By Alicia Ely Yamin
Chile is one of the few countries in Latin America that has not amended its constitution post-dictatorship. That is set to change on October 25th when the country will hold a plebiscite on constitutional reform.
Any new Chilean Constitution may well follow the path of constitutional reform elsewhere in the region. These reforms, which occurred in the late 1980s and 1990s, and more recently in Mexico, expanded social rights through expanding enumerations and/or incorporation of international human rights law into the constitutional text through “constitutional blocs” (bloques de constiucionalidad).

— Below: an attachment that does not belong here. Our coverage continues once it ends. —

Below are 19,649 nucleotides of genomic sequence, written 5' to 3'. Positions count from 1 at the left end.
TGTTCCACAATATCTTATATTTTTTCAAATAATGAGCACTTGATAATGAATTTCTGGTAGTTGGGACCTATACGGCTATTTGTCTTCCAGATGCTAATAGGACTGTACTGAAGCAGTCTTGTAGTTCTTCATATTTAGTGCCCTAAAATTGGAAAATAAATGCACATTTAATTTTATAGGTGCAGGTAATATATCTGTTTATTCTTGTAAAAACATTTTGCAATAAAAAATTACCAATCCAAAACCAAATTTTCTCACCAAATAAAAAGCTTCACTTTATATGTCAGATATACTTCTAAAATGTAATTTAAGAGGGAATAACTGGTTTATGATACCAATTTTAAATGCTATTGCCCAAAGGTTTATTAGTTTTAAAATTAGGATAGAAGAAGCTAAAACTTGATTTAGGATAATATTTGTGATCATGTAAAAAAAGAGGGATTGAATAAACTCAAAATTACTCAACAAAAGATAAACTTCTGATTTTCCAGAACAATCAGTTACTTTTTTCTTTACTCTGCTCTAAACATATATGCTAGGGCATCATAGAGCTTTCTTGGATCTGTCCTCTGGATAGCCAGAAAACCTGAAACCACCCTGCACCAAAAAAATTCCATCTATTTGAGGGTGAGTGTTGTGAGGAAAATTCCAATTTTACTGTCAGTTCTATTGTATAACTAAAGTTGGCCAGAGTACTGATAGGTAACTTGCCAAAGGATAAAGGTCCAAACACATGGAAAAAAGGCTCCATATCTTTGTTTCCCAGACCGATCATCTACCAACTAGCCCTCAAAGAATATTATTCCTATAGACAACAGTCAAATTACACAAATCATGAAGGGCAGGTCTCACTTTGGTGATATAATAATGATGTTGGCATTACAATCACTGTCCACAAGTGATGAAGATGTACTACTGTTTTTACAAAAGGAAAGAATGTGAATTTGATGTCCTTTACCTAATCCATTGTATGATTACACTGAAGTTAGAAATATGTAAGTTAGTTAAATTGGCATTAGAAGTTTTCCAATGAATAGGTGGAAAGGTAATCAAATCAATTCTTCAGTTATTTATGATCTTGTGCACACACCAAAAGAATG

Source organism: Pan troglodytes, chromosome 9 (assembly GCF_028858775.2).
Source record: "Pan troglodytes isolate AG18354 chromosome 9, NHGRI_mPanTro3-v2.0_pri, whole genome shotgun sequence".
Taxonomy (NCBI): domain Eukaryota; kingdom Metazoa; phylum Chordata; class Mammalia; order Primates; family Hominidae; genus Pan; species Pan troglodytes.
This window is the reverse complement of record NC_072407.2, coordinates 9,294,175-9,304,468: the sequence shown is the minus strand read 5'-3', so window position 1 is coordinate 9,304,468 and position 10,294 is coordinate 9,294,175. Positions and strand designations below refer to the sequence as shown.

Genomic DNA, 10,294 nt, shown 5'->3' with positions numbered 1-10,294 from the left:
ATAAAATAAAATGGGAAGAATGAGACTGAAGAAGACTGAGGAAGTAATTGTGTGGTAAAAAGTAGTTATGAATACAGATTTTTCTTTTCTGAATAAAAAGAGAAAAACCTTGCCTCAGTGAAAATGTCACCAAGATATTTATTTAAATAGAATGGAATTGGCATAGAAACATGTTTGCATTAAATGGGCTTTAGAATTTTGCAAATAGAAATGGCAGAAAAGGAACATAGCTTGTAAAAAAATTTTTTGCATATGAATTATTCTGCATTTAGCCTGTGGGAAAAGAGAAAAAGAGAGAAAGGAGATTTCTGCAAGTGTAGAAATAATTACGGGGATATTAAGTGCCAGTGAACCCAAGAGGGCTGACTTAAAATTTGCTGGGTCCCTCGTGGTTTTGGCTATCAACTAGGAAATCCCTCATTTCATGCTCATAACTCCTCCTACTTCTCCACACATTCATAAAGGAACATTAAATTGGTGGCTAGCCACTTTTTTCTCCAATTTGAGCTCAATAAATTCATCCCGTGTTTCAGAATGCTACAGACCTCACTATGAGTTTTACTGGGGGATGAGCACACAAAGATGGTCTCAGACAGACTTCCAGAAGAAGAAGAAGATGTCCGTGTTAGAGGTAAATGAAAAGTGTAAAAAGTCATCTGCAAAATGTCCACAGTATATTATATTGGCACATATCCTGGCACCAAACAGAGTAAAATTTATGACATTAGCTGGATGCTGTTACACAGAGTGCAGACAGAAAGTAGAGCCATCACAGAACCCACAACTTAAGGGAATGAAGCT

In situating what is at stake, it is important to recall that the evolution of health rights in Latin America is closely linked to contestation over boundaries between private morality and public policy, between individual and social responsibility, and between the role of the state and markets.